By Rob Roper
Gubernatorial candidate Christine Hallquist and Democratic leaders promised to revive and, if they win the additional seats they need in the House and Senate this November, pass the legislation for a $15 minimum that was vetoed by Gov. Phil Scott this spring.
In a recent post I pointed out how a $15 minimum wage would cause serious financial pain for senior citizens living on fixed incomes. But a $15 minimum wage would also cause financial problems for families with young children in childcare via a wicked one-two punch.
As we know, child care in Vermont is extremely expensive and, in some places, hard to find at all. Artificially raising the wages of childcare workers as much as 40 percent will cause that already prohibitive price to skyrocket, making the cost crisis worse. And, in cases where childcare businesses cannot recoup the costs of those higher wages through higher prices, they will go out of business, making the childcare availability situation worse. Even the child advocacy group Let’s Grow Kids warned that the wage increase “might even exacerbate the [childcare] situation.”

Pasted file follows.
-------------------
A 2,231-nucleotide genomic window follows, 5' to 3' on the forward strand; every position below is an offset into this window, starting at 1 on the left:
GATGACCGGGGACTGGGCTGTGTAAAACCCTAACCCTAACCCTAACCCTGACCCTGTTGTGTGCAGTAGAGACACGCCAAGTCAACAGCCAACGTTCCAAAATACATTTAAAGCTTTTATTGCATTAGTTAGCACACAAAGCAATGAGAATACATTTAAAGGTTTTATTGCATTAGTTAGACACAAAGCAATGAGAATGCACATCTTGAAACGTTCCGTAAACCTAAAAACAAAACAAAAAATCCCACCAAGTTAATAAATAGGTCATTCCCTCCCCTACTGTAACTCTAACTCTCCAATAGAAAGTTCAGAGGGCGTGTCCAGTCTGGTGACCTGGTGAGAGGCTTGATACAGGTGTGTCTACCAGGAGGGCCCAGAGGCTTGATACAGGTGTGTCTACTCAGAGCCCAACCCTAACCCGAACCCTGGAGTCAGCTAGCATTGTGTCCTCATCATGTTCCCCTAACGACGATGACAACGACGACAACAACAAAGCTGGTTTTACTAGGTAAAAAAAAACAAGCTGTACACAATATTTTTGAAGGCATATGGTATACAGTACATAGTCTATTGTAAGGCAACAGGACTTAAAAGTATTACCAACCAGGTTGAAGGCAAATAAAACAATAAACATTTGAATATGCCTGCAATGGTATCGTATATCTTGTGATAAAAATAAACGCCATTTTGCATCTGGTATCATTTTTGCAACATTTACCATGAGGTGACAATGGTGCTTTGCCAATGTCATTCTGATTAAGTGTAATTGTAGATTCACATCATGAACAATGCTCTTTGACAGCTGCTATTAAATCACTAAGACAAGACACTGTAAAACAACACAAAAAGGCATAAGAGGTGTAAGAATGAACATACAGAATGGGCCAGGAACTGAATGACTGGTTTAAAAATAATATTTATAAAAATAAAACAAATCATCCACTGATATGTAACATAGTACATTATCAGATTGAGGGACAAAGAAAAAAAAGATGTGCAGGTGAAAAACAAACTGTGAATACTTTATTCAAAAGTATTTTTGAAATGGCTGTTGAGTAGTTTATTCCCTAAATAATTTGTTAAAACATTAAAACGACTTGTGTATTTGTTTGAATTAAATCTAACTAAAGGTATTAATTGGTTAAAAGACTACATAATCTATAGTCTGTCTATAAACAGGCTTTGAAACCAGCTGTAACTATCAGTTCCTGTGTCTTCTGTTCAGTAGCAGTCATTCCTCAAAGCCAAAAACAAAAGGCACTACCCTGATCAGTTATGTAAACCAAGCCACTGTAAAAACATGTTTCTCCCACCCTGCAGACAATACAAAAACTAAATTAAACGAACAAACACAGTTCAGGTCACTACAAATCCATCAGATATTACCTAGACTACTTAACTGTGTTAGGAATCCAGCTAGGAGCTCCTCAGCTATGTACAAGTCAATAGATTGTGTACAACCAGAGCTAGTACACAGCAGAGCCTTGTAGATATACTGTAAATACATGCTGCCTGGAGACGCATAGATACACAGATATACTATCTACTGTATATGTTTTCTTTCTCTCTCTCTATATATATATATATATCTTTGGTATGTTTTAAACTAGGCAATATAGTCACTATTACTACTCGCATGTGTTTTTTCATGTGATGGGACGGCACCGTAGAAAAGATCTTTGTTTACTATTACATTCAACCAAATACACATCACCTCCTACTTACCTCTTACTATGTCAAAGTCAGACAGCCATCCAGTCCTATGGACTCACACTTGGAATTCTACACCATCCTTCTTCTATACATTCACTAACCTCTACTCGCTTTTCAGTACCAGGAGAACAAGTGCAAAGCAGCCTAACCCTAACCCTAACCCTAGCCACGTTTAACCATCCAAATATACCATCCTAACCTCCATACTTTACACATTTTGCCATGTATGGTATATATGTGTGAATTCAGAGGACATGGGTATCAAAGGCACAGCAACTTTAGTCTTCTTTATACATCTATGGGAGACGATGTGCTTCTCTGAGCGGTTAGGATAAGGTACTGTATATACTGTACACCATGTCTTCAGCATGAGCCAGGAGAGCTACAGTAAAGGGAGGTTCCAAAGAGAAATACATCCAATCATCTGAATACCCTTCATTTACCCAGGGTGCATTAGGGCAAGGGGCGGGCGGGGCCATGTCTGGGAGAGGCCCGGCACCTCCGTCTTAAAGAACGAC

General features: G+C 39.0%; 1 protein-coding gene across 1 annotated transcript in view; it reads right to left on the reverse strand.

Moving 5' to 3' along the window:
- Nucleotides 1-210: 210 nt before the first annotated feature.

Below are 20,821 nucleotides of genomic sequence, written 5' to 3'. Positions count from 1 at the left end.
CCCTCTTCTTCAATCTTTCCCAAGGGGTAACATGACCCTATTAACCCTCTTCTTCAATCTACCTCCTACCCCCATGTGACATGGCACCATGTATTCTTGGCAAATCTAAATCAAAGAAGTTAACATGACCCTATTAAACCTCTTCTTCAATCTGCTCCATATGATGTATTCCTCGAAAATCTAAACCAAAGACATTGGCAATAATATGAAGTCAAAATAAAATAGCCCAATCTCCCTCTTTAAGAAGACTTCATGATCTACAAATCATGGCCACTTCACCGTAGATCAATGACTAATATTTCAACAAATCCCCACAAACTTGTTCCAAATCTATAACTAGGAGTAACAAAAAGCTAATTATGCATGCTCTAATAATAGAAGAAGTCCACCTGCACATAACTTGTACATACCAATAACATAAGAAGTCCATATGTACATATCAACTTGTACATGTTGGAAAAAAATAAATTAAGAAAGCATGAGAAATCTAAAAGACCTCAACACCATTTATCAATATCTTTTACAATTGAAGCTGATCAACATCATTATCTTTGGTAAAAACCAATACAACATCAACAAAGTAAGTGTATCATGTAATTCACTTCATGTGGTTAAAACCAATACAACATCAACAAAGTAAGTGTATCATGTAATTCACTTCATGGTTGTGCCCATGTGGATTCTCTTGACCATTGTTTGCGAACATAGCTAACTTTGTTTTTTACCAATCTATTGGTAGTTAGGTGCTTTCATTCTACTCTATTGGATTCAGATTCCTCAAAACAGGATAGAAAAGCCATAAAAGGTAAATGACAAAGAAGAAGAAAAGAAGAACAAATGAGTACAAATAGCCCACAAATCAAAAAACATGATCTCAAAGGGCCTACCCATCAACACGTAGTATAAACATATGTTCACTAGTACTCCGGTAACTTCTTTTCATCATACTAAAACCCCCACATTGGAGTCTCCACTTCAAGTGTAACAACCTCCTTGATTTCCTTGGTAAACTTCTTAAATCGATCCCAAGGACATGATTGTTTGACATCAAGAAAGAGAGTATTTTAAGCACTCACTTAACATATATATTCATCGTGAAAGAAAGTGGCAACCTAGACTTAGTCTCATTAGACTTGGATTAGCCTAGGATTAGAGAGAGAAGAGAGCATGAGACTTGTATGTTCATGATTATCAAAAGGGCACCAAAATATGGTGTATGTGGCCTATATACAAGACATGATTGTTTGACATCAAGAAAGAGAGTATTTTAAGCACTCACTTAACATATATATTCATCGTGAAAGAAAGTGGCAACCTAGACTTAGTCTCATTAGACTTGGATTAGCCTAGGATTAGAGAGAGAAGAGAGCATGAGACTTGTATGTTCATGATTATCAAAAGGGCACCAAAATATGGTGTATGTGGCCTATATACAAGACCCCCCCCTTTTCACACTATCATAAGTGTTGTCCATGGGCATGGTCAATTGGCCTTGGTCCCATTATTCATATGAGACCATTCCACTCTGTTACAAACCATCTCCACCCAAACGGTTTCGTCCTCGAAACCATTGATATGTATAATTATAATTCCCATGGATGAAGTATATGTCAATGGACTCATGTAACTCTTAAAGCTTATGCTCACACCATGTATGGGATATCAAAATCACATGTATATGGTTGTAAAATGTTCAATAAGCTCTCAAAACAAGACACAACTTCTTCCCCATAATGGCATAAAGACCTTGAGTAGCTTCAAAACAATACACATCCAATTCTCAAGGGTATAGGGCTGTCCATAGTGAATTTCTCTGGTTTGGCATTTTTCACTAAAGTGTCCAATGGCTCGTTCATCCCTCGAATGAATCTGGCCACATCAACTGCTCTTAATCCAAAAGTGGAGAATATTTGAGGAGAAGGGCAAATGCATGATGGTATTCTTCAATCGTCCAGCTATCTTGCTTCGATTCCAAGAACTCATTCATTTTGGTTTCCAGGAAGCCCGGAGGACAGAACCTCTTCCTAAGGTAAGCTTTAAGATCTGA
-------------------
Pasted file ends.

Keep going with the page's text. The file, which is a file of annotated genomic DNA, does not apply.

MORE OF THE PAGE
That’s the first punch. The second has to do with the “benefits cliff.”
A minimum wage increase is supposed to help the most vulnerable workers, but parents who currently earn minimum or low wage salaries stand to lose more in benefits then they might gain in wage increases under this new law. The Joint Fiscal Office calculated that a couple working full time in minimum wage jobs with one school-aged child would see an annual income increase by $1,155 in the first year of proposed minimum wage increases, but they would lose $1,334 in benefits.
So, the overall impact of the $15 minimum wage on the young parents would be that they will be left with fewer resources to pay for a more expensive service that is at the same time harder to find. “Brilliant!” as the beer ad says.